During this challenging time, it is more important than ever to be part of a network; to have the space to talk to colleagues, hear what they are doing and share ideas.
Our WE virtual meetings are designed to support you during this challenging time. They are an opportunity to learn with and from colleagues across the country during this fast-moving situation. Discover our WE ‘Summer Curriculum’ for Trusts, Primaries and Secondaries.
Colleagues from Wensum Junior School shared their current practice during this week’s WE primary network call.
How Wensum Junior School are providing a high-quality, remote whole education
1. Balancing reading, writing and wellbeing. The offer from school revolves around a daily diet of reading, writing and THRIVE activities. The THRIVE activities, based on promoting positive mental health and emotional wellbeing, aim to ensure that when children return to school, they do so happy and motivated to learn.
2. Responding to the needs of their families. Some families like the structure of a timetable or online learning, others need activities which take them out of their homes through suitable, socially distanced, daily exercise or forest school activities.
Many families need a bespoke individual support programme and regular catch-ups with teachers to focus on wellbeing. Through the THRIVE approach the school is focused on identifying the needs for each child, developing or updating their individual action plans and sharing these with parents.
3. Focusing on trust and relationships with families. The school is emphasising that children engaging with the school is the most important thing – there are no expectations around work being returned. Instead the school is focusing on open, honest communications between staff and families, encouraging them to be honest about their struggles and the help they need with no fears of being judged.
4. Taking a personalised approach to communications. “There is no one size fits all”. Wensum Junior School’s bespoke approach includings online platforms, emails, delivered hard copies, phone calls and doorstep discussions.
5. Sending postcards home – and engaging children in this activity. Postcards are being sent home as part of the THRIVE activities. These have now developed so children who are coming into school are also sending postcards home to their friends.
6. Setting up an honesty library to ensure books (suitably cleaned) are sent into homes to support continued reading.
7. Avoid adding to the pressure on parents. Acknowledge that this isn’t home schooling (a conscious decision that some parents take and plan for) and it isn’t just online learning- it’s home learning, and everything the children do and share is equally valued.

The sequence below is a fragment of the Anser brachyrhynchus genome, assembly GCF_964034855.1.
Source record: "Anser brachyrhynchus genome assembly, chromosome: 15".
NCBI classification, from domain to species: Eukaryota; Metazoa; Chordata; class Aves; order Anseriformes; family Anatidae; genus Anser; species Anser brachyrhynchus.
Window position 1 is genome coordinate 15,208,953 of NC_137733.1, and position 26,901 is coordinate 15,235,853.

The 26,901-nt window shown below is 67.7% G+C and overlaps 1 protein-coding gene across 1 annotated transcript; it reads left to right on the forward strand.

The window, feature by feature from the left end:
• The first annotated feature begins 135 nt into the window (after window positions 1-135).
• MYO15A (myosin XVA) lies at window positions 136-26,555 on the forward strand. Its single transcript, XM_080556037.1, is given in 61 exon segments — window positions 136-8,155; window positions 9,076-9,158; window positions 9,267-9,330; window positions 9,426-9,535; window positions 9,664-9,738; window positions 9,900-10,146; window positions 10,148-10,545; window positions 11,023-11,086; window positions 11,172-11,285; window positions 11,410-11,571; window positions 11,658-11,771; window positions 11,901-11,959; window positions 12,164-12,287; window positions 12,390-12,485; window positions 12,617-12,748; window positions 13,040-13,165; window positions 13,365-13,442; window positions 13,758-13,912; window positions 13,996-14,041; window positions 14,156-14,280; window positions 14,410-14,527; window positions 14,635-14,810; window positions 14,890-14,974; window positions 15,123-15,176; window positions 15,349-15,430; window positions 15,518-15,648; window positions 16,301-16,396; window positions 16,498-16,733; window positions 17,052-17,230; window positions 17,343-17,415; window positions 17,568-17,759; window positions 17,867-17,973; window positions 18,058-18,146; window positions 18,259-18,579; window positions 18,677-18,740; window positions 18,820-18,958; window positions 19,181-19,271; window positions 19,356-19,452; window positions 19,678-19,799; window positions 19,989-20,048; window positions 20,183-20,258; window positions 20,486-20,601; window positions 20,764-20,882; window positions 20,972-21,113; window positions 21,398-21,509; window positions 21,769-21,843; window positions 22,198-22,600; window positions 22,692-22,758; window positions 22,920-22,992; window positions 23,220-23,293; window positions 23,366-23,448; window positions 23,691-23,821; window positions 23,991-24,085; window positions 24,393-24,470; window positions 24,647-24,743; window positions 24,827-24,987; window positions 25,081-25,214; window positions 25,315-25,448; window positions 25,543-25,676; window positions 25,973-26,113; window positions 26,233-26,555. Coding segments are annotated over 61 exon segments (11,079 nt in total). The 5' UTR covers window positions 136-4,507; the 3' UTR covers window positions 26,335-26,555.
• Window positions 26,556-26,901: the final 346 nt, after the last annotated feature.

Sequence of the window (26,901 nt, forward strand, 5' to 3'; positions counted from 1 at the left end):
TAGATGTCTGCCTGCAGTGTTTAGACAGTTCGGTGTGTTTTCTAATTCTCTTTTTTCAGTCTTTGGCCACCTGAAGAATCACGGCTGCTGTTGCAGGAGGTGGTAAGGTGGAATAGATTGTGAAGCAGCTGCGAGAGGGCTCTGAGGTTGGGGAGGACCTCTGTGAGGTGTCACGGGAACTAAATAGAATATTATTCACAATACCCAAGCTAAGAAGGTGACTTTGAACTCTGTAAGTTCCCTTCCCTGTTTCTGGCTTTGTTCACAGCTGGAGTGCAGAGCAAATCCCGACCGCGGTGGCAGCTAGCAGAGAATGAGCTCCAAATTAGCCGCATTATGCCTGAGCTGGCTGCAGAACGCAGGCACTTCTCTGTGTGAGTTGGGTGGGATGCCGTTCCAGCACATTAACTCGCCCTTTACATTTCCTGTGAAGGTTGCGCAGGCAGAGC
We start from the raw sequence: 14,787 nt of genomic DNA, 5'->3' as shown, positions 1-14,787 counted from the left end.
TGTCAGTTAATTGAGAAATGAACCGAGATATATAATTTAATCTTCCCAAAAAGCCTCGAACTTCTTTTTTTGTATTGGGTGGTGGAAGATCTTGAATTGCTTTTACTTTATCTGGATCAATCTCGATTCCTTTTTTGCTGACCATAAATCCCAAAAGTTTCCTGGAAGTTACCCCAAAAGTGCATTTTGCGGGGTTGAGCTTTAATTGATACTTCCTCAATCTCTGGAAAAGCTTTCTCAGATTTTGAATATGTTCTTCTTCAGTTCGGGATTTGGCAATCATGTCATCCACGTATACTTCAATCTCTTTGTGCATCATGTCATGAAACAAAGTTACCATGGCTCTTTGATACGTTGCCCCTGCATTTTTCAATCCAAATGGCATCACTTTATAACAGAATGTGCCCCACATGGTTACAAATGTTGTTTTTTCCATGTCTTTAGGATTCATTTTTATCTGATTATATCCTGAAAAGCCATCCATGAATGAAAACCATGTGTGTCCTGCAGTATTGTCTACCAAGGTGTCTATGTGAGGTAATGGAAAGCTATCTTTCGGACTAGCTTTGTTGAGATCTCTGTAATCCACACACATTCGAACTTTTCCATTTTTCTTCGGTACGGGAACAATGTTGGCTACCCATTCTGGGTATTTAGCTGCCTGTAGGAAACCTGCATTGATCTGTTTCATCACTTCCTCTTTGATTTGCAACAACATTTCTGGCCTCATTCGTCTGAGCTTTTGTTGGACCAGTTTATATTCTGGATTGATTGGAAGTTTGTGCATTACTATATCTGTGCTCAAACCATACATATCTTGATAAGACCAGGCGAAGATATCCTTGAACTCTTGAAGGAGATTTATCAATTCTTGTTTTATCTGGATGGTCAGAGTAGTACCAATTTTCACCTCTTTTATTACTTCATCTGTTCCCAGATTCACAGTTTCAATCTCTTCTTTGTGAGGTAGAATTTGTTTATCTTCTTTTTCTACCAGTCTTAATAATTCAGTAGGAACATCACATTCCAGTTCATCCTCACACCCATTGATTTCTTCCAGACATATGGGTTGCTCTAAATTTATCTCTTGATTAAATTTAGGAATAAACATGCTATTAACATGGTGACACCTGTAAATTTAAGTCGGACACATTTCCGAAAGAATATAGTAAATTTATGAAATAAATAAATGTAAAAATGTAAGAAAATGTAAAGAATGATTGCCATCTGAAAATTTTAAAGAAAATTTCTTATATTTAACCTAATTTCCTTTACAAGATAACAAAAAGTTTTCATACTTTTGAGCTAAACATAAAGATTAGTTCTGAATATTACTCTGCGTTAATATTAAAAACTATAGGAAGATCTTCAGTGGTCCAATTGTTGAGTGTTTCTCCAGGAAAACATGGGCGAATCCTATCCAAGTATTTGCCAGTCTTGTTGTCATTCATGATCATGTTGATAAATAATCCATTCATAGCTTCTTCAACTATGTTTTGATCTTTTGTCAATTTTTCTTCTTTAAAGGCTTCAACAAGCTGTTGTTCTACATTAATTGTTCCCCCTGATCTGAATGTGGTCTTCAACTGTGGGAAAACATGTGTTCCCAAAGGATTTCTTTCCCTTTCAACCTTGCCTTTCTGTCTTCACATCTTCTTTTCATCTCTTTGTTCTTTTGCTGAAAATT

8. Using remote learning platforms that match the school’s needs. The use of Seesaw is helping to re-engage and re-ignite learning at home. Activities and work shared through Seesaw can be linked to skills and provides a platform to provide validation/ feedback to families
9. Celebrating all home learning. The school is ensuring that they recognise and give value to all home learning – photos of baking, planting, phonics, writing, creative work and playing games with family are all valued equally by staff and celebrated.
Leaders on the call also shared other practical suggestions on how they are demonstrating their Whole Education approach
1. Use student voice/school council groups to share ideas and hear feedback from pupils. Host virtual meetings to hear about pupils’ worries or concerns around their learning and return to the physical school building.
2. Find ways to maintain your virtual school community. Primary leaders were continuing to build the community of the school through weekly assemblies, newsletters and video messages from the headteacher.
3. Find ways to celebrate and share the learning children have done at home when schools are more open. Preparing now means children will be able to look back on the learning they have done at home, remember it and know that their teachers valued them.
- One school was uploading work from pupils who couldn’t access the internet at home onto Seesaw, so when they return they will also have a portfolio of memories to look through.
- Another school is already planning to display children’s work from home on the walls when children start returning
4. Family meetings (suitably socially distanced) can support families to provide a remote, high-quality whole education. They provide an opportunity for families that need it to come into school and have discussions with a teacher to encourage and support the children on how to have meaningful learning experiences at home.
5. Draw on the support of your local community, who are keen to support schools during this crisis. Reach out on social media for the things you need support with. Within a short time of tweeting about children wanting to bake and the issues they were facing getting flour, the community was able to help
6. Find ways you can use existing curriculum materials to support a remote whole education with families. Filby Primary school in Norfolk have collaboratively developed the Filby 50 – the 50 skills that they want their children to gain during their primary school years – which are now helping families develop wider skills together at home.
Register your interest in the series to share your ideas with other trust leaders across the country and find out how they are tackling shared challenges.